This was a Prospective observational/ non-interventional study conducted at Department of Surgery, National Academy of Medical Sciences (NAMS), Bir Hospital, Mahaboudha, Kathmandu, Nepal from October 2014 to January 2016 for 16 months’ duration. Inclusion criteria were all perforated peptic ulcer with age ≥ 16 years with clinically & radiologically suspected cases of PPU and/ or intraoperative diagnosed cases of perforation over duodenum and stomach. Exclusion criteria were perforation owing to trauma, non-surgically treated patients or unfit for general anesthesia, not giving consent, patient follow up criteria not met. Ethical approval was taken from Institutional Review Board (IRB, NAMS). Convenience sampling technique was used for sample size calculation in the defined period. A written informed consent was taken from all patients. Definitive diagnosis was made on explorative laparotomy by finding duodenal/ gastric perforation. The strategy of PPU treatment in our hospital was to perform primary closure of the perforation with classical or modified Graham’s patch omentopexy. Gastric resection with gastrojejunostomy or gastrojejunostomy with primary repair was performed in the case of perforated proximal gastric ulcer or large perforated ulcer (diameter > 20 mm), depending on the surgeon’s intraoperative decision. Each patients risk score had been categorized in Boey, PULP, ASA, MPI scoring system as per standard definitions. Standard postoperative care given along with H. pylori eradication with a 2-weeks triple-drug therapy followed by 6 weeks PPI. Patients were followed-up for 30 days after surgery for any complications. Any significant perioperative event was noted and managed as per institutional practice. Specific complications like mortality or other events in form of organ failure required ICU care and organ support. Similarly, other complications like development of intrabdominal collection required image guided drainage or occasionally re-exploration. Besides these, minor events like surgical site infections, fever, UTI, pneumonia etc. were managed. The data were analyzed using SPSS version 23. A 95% confidence interval was taken, and p value less than 0.05 was termed as statistically significant. Chi-square test was used for testing significance of scoring systems. Unpaired t test was used to test the significance of the distribution of scores among different groups (mortality group vs survivor over 30 days and morbidity over 30-days vs no morbidity). Receiver-operating characteristic (ROC) curve analysis was used to estimate the predictive ability of the scoring system in assessing the postoperative morbidity and mortality.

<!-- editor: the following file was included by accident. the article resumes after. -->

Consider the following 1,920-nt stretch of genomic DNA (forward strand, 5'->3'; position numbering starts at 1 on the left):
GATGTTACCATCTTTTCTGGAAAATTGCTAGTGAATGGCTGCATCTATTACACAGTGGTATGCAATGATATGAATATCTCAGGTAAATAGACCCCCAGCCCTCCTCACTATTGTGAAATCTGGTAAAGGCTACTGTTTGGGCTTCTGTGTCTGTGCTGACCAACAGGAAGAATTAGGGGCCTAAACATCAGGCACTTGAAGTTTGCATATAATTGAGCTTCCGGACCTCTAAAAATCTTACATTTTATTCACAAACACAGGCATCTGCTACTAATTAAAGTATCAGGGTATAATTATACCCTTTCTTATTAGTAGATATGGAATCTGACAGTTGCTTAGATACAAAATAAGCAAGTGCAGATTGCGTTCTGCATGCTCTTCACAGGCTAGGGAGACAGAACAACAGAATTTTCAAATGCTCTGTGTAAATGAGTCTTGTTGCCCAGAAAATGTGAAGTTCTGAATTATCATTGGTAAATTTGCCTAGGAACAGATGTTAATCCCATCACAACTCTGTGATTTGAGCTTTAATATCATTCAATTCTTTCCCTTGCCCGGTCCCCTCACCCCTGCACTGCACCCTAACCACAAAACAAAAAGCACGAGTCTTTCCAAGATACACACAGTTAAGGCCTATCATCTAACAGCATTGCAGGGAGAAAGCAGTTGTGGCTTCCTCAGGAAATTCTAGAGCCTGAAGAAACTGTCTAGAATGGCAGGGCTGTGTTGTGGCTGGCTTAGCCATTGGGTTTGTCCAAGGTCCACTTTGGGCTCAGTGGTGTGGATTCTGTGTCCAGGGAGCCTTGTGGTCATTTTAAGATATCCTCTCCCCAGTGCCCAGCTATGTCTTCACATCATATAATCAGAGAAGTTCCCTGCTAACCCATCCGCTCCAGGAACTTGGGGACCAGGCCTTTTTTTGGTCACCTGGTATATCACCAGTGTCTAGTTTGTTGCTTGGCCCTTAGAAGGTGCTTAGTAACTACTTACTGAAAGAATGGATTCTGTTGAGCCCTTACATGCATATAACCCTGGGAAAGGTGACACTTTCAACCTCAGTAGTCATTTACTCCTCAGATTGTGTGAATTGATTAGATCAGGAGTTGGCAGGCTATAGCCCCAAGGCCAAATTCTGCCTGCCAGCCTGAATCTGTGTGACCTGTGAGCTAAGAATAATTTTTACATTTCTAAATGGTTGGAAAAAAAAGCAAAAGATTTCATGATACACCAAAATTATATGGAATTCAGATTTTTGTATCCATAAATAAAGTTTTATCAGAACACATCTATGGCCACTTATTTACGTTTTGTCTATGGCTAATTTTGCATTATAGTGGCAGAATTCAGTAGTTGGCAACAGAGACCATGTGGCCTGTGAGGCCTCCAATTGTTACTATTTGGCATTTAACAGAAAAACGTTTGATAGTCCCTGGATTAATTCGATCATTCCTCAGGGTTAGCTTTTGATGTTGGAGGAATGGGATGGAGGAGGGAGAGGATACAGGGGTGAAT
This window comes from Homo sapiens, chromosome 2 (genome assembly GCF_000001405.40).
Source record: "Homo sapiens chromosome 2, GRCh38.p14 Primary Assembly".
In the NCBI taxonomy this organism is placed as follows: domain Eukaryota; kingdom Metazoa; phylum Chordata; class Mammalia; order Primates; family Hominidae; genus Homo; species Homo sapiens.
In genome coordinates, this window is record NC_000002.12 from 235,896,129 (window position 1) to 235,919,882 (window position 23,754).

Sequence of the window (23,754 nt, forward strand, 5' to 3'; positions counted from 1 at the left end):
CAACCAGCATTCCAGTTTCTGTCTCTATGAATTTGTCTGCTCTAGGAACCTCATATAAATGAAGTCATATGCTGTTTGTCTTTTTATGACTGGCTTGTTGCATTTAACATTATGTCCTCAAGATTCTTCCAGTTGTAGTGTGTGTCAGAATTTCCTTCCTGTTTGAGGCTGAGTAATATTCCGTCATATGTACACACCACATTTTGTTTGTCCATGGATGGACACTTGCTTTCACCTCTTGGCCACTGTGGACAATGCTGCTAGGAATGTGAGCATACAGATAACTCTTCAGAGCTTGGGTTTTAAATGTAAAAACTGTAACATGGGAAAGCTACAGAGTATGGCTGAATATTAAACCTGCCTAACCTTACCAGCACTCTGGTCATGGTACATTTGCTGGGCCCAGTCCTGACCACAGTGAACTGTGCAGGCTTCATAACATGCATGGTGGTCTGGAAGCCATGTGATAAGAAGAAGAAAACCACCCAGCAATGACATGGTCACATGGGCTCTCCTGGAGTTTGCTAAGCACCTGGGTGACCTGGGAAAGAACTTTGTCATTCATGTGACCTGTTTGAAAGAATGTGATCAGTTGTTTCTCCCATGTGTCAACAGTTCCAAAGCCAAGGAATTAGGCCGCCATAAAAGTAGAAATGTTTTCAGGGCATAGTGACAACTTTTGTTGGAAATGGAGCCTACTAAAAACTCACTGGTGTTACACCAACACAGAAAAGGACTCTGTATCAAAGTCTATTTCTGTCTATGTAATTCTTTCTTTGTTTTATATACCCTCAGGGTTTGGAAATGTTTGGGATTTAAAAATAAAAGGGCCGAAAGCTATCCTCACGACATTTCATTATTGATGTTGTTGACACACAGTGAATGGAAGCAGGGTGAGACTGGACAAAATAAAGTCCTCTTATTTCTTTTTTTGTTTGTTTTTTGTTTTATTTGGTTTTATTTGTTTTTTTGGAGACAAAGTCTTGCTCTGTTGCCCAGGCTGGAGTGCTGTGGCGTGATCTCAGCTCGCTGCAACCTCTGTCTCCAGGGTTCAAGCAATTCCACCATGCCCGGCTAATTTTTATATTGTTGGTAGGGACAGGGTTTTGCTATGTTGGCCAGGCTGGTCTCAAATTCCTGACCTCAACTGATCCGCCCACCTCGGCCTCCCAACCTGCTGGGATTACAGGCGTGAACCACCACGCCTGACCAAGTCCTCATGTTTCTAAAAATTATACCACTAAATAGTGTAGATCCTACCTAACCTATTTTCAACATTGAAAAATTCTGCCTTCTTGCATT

Results

A total of 50 operated patients for PPU were included in the study details of which are shown in table 1. Various scores had been categorized in groups as per their original description in researched article. The distribution of patients in this study appeared almost normal.

Table 1. Patients characteristics, intraoperative details, postoperative outcomes

Baseline Characteristics

 

Age (mean ±SD)

Sex

Risk Factors

Comorbidities

Duration of perforation (median)

Shock at admission

45.16 ± 16.65 years

Male 92 %

Alcohol - 68%, Smoker - 64%, Previous H/O of PUD - 60%, No Risk - 6%

13 patients (DM followed by cardiac diseases and others), 37 – No

30 hours (range, 7–360 hours)

> 24 hours – 29 patients; > 48 hours – 10 patients

22 %

Intraoperative Details

Site of Perforation

Size of perforation

Peritoneal Exudate

Operative time (mean ± S.D)

Operative procedure

1st part of duodenum (ant) - 41, Stomach (antrum/body) - 5, Juxta-pyloric - 4

Median - 6.5 mm (range, 3–25 mm); 3 patients > 2 cm

Clear - 21, Cloudy purulent - 29, Fecal - none

69.92 ± 27.34 min

Classical Grahams’ patch omentopexy -43, Modified Grahams’ patch omentopexy -2, Omentopexy with Gastrojejunostomy -2, Peritoneal Lavage -1, Subtotal gastrectomy & GJ -1, Primary repair & Feeding Jejunostomy -1

Score Categorization

 

Boey (Mean ± S.D)

PULP (Mean ± S.D)

ASA (Mean ± S.D)

MPI (Mean ± S.D)

1.04 ± 1.01; Two or more - 32 %; Zero or one - 64%

3.88 ± 3.37 (range, 0-12); ≤ 6 - 76 %, ≥ 7 - 24 %

2.24 ± 1.29; ≤ II - 64 %; ≥ III - 36 %

16.26 ± 8.19 (range, 4-33); < 21 – 62%, 21-29 – 34%, > 29 – 4%

Postop Outcomes

 

Mortality

Morbidity

Hospital Stay (median)

9 cases (ARDS -5, Refractory Septic Shock -1, Cardiac Failure -1, Renal Failure -1, Others -1

32 cases (wound infection/ dehiscence (26%), respiratory failure/ pneumonia (22%), Fever (22%), intractable vomiting (14%), intraabdominal collection (12%), paralytic ileus (12%), acute renal failure, UTI, DVT, anastomotic leak, re-laparotomy, cardiac failure and others.

36 % - No complications

8 days (IQR, 6-11 days)

The higher clinical scores (mean ± S.D) was observed for patients with positive outcomes (mortality or morbidity) compared to patients without. The difference in scores was found statistically significant. Clinical significance of morbidity has been shown in table 2.

Table 2. Comparison of clinical scores between patients with postoperative complication within 30 days after operation and those without complication (mean ± SD)

Risk Score

Patients with Complication (n = 32)

Patients without complication (n = 18)

p value

Boey

1.41 ± 1.04

0.39 ± 0.50

< 0.001

PULP

5.25 ± 3.33

1.44 ± 1.65

< 0.001

ASA

2.78 ± 1.21

1.28 ± 0.75

< 0.001

MPI

18.78 ± 7.55

11.78 ± 7.50

0.003

In the following graphs (Figure 1,2), predictability of outcomes by different scoring systems have been illustrated.

Figure 1. ROC curve analysis of mortality over 30 days

Figure 2. ROC curve analysis of morbidity over 30 days

Discussion